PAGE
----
A year and a half ago I decided I had to read Tolstoi's masterpiece Anna Karenina. And earlier this year, a new adaptation of the novel premiered in cinemas. Directed by Joe Wright, who is also responsible for the latest version of Jane Austen's Pride and Prejudice and Ian McEwan's Atonement, the film quite reminded me of Baz Luhrmann's Moulin Rouge (minus the crazy camera movements).
This adaptation takes places in a theater: the decorations change when the plot needs to take us to a different setting but it does so with such a beautiful, well-coordinated choreography, that most of the time the viewer could believe they got to film the scenes in actual bourgeois palaces of Imperial Russia. Only a few scenes let us out of the stage, following the naturalist idea that nature is where freedom and rupture with society's restraints can exist (that is, the whole plot with Levin and his ideas for revolution in the fields, and forests and flower fields as symbol of the only place where Anna and Vronsky can live their love freely).
Visually speaking, this Anna Karenina is a pleasure for the eyes and also for the ears: the orchestra's role is similar to that of a ballet, and the actors are the dancers that narrate the story more through dance movements than through actual dialogue.
However, there was one thing that did not convince me from the very beginning. Before I even got to see the movie I knew I wouldn't like it, and I was disappointed indeed. I don't think Keira Knightly (who was also the main actress in the director's movies mentioned above) makes a good Anna Karenina. I'm sorry, I didn't buy it. Mind you, her performance is not bad, but I missed some more maturity in her acting, a little more passion, more contrast between bored-through-loveless-marriage Karenina and in-love-like-a-15-year-old-teenager Karenina and overattached-girlfriend-Karenina and society-hated Karenina.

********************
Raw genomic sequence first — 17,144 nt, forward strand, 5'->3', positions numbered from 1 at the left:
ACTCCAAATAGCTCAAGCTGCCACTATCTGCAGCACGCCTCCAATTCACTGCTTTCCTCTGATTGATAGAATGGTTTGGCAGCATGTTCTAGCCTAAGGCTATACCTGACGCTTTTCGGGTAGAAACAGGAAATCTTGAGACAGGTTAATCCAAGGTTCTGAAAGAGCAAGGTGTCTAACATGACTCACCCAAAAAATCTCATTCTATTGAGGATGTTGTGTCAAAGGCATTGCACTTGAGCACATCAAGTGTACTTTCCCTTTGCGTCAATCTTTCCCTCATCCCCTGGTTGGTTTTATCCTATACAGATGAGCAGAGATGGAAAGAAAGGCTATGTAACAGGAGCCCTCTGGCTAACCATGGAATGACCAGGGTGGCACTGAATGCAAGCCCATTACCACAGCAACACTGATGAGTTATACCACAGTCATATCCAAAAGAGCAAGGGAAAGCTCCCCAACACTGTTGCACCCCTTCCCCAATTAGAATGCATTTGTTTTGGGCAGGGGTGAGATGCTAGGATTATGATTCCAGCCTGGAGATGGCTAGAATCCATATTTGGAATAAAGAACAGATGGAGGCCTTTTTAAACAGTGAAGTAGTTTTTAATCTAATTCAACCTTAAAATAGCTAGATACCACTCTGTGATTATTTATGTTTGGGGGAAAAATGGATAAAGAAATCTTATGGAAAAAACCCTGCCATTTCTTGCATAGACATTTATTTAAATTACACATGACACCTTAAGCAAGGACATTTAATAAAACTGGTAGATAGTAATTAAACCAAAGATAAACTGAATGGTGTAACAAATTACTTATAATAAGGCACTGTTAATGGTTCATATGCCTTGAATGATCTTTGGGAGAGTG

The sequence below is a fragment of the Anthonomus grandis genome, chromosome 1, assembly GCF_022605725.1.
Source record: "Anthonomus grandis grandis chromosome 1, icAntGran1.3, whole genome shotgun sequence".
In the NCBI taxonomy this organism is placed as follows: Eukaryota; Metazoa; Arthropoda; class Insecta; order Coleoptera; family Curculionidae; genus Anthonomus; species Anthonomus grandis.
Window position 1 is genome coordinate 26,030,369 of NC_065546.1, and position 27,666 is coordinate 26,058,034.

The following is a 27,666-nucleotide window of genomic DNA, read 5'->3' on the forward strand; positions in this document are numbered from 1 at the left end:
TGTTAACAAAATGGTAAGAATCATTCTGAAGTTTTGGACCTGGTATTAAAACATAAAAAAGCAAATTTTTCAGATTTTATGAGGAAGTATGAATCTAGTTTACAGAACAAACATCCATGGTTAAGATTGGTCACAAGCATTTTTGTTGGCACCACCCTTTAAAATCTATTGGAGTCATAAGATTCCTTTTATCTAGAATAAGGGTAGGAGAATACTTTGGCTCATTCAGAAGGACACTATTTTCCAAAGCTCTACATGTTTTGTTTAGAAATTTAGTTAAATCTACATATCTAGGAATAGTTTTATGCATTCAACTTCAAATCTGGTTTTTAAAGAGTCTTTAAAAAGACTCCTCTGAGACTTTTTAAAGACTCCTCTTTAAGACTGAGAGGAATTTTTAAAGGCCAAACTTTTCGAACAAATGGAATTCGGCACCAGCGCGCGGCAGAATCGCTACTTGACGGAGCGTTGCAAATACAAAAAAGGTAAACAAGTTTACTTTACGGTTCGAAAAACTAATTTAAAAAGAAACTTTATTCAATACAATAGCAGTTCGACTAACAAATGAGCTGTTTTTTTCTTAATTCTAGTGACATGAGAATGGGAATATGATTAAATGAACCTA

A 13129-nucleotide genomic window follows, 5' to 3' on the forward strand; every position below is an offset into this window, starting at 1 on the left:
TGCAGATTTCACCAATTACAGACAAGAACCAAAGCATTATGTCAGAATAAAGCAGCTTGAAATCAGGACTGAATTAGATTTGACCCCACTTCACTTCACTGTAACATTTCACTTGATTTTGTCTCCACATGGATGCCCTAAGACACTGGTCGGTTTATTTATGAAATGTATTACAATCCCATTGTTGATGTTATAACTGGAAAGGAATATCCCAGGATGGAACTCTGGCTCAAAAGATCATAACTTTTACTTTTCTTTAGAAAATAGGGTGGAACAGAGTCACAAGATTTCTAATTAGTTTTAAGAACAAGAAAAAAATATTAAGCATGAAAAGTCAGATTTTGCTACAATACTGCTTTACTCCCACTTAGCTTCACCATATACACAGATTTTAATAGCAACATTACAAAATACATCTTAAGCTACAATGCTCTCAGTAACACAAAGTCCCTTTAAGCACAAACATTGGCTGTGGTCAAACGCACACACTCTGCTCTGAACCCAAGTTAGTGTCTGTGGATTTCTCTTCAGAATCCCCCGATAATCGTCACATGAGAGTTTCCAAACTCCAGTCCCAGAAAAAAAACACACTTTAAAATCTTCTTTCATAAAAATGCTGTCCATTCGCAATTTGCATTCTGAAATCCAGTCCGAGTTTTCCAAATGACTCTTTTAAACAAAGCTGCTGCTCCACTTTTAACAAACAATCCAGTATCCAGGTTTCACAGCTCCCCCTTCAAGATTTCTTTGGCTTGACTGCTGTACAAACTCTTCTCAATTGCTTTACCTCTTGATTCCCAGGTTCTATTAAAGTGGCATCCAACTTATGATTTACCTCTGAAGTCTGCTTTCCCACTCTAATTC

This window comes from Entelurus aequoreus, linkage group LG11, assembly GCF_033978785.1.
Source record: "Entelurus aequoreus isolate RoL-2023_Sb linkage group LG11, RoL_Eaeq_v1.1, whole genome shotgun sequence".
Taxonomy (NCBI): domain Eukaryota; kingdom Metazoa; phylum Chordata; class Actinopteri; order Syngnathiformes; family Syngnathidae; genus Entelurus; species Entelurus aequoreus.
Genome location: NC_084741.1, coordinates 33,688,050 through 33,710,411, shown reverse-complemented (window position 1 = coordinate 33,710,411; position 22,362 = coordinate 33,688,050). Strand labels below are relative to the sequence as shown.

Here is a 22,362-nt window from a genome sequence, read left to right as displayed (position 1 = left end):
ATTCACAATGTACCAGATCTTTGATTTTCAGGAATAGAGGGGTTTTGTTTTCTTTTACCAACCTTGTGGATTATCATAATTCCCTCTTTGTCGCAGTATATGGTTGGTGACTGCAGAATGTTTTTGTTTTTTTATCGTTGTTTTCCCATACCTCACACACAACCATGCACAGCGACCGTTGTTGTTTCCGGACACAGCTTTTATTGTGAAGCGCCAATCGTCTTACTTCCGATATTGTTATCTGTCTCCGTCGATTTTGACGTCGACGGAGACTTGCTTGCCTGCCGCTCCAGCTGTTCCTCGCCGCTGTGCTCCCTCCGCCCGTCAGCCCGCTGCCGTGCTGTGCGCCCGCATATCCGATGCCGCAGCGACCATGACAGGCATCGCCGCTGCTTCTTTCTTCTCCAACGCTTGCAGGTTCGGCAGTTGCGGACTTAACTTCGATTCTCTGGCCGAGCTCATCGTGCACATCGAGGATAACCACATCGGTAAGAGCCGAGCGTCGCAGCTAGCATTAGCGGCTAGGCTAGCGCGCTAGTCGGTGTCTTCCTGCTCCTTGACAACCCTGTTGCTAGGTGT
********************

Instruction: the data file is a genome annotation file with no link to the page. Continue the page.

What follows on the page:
While Jude Law's Karenin exceded expectations (as in I ended up finding his performance acceptable after I had lost hope before watching the movie, even though a more mature-looking actor would have been a better choice in my opinion), my other big problem was Aaron Taylor-Johnson's Vronsky. Talk about miscast. Yes, Vronsky is younger than Anna, but he is also supposed to be a sort of womanizer, the kind of man all ladies desire. Maybe my doubtful criteria in men is to blame for this, but I don't think Taylor-Johnson is a man to lust for so much to the point of breaking all social convention and not caring if the world turns its back on you. And his performance is bland going to boring. As in would you mind acting like you're passionately in love?
Overall, while Anna Karenina is a beautiful film, both visually and acustically, it lacks some better acting for the main roles. This was compensated by the silent, more subtle acting of secondary characters and extras who gossip and give Anna very mean looks. Thankfully, the plot centered much more on Anna's love and fall from society than on the whole plot line with Levin's ideas for agriculture, and they cut Anna and Vronsky's journey to Europe (which would have slowed down the rhythm of the movie way too much). It's a quite good adaptation of the book and mantains most of the main events, so if you're too lazy to go through the more than 800 pages of Tolstoi's novel, give it a try. If you have read the book, I'd say it's best to view the movie more like a ballet/musical adaptation.